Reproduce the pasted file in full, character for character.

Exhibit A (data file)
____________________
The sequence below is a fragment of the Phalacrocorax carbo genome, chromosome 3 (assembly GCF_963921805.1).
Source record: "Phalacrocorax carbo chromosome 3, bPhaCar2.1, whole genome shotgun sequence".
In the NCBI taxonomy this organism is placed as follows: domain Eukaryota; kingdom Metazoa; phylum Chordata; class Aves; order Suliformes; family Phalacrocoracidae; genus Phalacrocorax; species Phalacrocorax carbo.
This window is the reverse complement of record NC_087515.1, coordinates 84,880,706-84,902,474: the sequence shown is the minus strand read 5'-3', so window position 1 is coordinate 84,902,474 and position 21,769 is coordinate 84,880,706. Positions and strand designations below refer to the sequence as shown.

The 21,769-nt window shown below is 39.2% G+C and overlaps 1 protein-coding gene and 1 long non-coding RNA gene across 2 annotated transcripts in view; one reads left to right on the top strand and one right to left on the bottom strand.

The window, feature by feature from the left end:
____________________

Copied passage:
The sequence below is a fragment of the Phalacrocorax carbo genome, chromosome 3 (assembly GCF_963921805.1).
Source record: "Phalacrocorax carbo chromosome 3, bPhaCar2.1, whole genome shotgun sequence".
In the NCBI taxonomy this organism is placed as follows: domain Eukaryota; kingdom Metazoa; phylum Chordata; class Aves; order Suliformes; family Phalacrocoracidae; genus Phalacrocorax; species Phalacrocorax carbo.
This window is the reverse complement of record NC_087515.1, coordinates 84,880,706-84,902,474: the sequence shown is the minus strand read 5'-3', so window position 1 is coordinate 84,902,474 and position 21,769 is coordinate 84,880,706. Positions and strand designations below refer to the sequence as shown.

The 21,769-nt window shown below is 39.2% G+C and overlaps 1 protein-coding gene and 1 long non-coding RNA gene across 2 annotated transcripts in view; one reads left to right on the top strand and one right to left on the bottom strand.

The window, feature by feature from the left end: